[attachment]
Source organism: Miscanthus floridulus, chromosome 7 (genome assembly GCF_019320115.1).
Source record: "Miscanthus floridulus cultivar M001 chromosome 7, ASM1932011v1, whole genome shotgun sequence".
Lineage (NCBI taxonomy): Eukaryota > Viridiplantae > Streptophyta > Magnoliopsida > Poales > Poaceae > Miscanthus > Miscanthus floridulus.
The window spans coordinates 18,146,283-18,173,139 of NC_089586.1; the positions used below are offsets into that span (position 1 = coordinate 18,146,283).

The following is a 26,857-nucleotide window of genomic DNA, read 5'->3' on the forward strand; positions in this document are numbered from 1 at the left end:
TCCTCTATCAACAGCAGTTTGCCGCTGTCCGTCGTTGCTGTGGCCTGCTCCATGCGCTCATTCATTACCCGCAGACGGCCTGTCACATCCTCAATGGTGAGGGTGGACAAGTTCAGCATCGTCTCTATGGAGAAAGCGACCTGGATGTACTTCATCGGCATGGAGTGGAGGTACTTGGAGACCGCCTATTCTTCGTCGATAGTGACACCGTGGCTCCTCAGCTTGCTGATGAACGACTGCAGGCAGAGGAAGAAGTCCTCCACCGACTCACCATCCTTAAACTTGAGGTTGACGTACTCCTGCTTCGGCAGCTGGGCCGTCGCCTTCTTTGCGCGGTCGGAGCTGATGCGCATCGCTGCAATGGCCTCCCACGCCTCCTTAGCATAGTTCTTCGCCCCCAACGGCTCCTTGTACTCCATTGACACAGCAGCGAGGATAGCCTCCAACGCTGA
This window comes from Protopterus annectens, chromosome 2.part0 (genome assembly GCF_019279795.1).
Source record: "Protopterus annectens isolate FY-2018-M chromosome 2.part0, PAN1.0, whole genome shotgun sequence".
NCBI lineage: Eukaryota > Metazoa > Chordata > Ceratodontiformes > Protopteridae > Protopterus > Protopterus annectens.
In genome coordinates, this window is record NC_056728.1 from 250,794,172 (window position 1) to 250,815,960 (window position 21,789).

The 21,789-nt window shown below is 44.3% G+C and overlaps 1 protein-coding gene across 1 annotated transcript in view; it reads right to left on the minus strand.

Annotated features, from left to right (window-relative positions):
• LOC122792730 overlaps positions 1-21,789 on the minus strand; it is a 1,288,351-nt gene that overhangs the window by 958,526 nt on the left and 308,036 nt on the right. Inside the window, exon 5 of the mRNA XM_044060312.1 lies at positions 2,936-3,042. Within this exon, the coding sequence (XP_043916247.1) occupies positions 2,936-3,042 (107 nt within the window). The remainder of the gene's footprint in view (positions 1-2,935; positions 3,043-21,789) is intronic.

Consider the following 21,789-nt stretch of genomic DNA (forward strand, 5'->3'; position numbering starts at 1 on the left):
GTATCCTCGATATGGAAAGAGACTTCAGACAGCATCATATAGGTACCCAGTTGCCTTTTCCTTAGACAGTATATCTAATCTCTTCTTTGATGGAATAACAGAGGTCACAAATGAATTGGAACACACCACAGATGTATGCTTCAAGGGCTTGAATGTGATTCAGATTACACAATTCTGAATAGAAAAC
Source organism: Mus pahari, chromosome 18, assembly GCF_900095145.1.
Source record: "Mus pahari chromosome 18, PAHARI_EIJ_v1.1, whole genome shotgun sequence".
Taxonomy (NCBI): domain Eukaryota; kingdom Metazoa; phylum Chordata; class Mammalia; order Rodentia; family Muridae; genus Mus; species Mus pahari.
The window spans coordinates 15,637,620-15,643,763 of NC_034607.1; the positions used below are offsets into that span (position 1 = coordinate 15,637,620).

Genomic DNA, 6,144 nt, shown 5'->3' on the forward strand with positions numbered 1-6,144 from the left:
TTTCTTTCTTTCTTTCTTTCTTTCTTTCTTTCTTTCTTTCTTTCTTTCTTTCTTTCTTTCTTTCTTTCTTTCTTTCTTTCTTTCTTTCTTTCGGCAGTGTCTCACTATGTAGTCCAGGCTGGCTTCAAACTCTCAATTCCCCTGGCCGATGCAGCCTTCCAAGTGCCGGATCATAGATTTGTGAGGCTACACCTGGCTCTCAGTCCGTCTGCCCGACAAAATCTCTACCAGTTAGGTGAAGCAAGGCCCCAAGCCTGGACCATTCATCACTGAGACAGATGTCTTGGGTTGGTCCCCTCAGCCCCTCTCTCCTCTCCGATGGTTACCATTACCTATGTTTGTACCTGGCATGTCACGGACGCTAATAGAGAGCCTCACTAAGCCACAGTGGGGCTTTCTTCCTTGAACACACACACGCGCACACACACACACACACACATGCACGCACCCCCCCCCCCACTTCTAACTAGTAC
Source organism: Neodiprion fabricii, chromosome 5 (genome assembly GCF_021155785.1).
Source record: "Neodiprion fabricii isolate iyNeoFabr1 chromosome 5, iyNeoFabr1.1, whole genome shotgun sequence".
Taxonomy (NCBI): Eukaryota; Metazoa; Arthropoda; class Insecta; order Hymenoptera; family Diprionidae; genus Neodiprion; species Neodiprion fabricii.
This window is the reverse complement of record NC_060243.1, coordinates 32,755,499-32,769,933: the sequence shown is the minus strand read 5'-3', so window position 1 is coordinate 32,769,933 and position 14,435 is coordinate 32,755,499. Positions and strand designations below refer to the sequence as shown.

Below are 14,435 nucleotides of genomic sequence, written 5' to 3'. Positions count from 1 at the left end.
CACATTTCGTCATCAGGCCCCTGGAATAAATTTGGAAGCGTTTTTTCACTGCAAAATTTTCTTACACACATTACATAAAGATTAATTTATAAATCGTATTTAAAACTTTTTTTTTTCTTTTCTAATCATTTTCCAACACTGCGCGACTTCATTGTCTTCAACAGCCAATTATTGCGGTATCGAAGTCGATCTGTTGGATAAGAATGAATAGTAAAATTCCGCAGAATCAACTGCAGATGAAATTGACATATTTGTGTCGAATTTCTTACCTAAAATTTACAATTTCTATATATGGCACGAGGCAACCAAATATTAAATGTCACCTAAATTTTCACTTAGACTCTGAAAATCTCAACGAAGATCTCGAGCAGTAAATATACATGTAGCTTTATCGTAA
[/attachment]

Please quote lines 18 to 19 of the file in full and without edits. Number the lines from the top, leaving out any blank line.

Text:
Taxonomy (NCBI): domain Eukaryota; kingdom Metazoa; phylum Chordata; class Mammalia; order Rodentia; family Muridae; genus Mus; species Mus pahari.
The window spans coordinates 15,637,620-15,643,763 of NC_034607.1; the positions used below are offsets into that span (position 1 = coordinate 15,637,620).